Dogs are known as man’s best friend, and while it’s certainly arguable, many historians believe that dogs may have been the first animals to be domesticated by humans. Dogs have long been used to protect us, herd other animals, hunt with us, and just to serve as loyal allies.
If you’re serious about security, having a good dog or two by your side will definitely be to your benefit. However, you can’t just select any breed you want, because not all dog breeds are the best choices to protect you.
The dog breed you select for your family should be:
- An excellent watch dog 
- Intimidating to intruders
- Good with children
For example, while small dogs typically are excellent watch dogs and comforting pets, they lack the intimidation necessary to ward off intruders. In contrast, some big dogs, such as Golden Retrievers and Labs, are certainly loyal and good with kids, but they also lack intimidation due to their more docile nature and are known for being only average watch dogs.
If you have young children, do extra homework – and teach your children how to treat dogs properly. Children should never pull a dog’s ear or tail and never tease and be rough with a dog. Also, always supervise your children around dogs. Although this list includes dogs that are generally gentle with children, extra research is needed if you have young children.
Here are the top 10 dogs for security, in alphabetical order:
Akita. Originally bred for the upper class of Japan centuries ago, the bold and fearless Akita is a dog that deserves intense respect. Akitas are well-known for their fixed loyalty to their families and their intense suspicion of other people and animals, making them a worthy companion. They are also large and robust dogs able to withstand harsh environments, and when working in pairs (as they often do), will especially be a daunting threat to any trespasser. But be warned: They do not cohabitate well with other breeds, so if this is the dog you want, this is the only one you should have. Also, Akitas will only let their loyalty be earned through a firm and experienced owner, so avoid this breed if you have never had a dog before.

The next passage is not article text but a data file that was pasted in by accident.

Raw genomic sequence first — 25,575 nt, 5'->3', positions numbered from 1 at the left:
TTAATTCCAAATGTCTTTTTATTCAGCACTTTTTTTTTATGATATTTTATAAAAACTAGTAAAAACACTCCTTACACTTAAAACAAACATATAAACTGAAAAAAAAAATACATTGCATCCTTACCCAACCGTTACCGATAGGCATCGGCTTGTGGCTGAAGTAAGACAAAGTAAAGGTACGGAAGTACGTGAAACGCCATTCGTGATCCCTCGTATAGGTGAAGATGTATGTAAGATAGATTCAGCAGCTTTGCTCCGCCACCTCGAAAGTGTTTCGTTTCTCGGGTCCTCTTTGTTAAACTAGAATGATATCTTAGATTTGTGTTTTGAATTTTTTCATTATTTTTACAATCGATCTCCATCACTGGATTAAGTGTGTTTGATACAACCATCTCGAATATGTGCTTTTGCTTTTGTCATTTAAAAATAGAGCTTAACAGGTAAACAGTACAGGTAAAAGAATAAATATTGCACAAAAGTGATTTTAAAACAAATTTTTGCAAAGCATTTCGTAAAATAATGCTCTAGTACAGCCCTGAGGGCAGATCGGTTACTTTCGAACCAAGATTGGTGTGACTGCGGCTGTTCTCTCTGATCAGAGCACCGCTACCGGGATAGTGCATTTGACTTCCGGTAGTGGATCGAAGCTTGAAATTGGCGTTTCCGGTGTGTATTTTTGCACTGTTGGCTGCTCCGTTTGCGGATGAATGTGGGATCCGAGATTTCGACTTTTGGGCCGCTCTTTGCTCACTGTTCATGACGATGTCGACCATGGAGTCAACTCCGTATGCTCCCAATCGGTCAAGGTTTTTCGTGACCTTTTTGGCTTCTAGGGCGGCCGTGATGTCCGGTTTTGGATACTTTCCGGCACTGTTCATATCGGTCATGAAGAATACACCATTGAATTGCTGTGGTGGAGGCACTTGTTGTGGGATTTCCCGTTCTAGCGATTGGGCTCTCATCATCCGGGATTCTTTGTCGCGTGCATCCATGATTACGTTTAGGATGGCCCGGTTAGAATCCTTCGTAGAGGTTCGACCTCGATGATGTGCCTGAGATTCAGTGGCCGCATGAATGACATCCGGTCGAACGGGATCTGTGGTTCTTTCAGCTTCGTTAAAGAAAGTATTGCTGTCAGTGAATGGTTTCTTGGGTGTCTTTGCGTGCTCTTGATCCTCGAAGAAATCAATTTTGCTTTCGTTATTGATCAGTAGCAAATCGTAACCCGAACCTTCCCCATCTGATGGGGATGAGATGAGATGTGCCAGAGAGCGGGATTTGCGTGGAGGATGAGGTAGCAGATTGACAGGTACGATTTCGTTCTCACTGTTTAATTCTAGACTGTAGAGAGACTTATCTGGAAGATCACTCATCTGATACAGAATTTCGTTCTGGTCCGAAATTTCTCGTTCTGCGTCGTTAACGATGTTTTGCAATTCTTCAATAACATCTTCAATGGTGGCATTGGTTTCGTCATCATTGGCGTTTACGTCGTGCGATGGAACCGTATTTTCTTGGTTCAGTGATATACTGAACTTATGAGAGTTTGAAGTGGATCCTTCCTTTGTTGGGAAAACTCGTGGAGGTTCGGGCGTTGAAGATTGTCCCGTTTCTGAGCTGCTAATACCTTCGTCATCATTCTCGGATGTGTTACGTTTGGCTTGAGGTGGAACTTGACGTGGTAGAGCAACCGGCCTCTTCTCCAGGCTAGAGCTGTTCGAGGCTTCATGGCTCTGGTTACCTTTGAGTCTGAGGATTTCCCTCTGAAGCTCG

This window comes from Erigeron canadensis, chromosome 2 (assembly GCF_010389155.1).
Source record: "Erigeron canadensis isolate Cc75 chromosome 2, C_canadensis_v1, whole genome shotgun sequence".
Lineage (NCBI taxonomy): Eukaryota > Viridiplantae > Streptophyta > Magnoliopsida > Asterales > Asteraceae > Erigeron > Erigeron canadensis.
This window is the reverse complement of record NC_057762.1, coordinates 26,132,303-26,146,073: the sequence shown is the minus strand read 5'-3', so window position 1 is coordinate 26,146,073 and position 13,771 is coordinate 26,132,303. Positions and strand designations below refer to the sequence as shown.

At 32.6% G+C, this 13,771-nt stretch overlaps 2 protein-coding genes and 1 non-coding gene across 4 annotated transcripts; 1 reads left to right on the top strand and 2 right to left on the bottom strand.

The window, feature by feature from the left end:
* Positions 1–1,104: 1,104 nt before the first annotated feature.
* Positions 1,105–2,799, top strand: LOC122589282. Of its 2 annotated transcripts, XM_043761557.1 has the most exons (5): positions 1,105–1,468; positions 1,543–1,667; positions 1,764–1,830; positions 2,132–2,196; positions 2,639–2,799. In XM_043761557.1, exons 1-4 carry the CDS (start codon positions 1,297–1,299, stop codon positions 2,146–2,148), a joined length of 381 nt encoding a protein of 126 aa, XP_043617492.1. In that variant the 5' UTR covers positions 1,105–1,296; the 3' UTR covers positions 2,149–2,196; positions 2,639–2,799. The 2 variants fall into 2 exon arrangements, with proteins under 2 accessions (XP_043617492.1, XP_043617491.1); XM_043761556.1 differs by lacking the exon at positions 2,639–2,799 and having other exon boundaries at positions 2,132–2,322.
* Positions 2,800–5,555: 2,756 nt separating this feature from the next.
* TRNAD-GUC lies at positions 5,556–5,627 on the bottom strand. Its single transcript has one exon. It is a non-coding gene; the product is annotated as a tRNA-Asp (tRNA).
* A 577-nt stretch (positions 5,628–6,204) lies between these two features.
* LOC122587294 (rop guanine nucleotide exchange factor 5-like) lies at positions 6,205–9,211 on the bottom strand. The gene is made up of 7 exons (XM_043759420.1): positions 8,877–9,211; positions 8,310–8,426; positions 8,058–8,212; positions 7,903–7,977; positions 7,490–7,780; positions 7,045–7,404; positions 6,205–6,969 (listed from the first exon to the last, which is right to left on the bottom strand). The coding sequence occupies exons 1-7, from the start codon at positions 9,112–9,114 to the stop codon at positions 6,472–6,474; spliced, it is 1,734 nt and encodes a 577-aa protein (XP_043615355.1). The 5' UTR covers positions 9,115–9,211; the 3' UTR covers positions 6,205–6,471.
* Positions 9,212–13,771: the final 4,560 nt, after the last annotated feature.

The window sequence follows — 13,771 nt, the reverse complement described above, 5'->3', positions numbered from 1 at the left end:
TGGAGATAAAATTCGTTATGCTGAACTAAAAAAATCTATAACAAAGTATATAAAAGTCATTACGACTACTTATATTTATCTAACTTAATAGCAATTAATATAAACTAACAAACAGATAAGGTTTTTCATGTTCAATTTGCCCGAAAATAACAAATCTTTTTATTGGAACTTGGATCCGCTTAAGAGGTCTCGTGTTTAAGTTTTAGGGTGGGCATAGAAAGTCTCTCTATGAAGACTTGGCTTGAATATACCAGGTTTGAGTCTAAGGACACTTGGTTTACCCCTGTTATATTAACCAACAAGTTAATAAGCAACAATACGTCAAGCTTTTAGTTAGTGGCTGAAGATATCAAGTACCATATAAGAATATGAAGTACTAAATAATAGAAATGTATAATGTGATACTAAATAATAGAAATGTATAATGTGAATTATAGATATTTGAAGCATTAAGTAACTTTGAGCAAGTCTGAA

Belgian Malinois. The Belgian Malinois is easily the most energetic breed of herding dog you can get, with some individuals continuing to display puppy-like traits until they are well over three years old, so owning one of these dogs will require you to make a serious commitment to ensuring they stay active with something to do (if neglected, they can become destructive). Belgian Malinois are extremely vigorous, loyal and protective of their family. As a result of these qualities, Belgian Malinois actively serve as search-and-rescue dogs, working dogs for military and law enforcement, and guard dogs for protecting the White House.
Bullmastiff. Known as the “silent watchdog,” the lovable and protective Bullmastiff is a cross between an English Mastiff and an English Bulldog, but has been recognized as a purebred breed since the mid-1920s. Quiet, strong, and brave, the Bullmastiff has historically been used as a guard dog to keep poachers out of large properties. The Bullmastiff is also well-known for its affectionate love to its family members, and as a result is very defensive of them to strangers. If there’s a downside to owning a Bullmastiff, it’s that you’ll have to deal with constant drooling.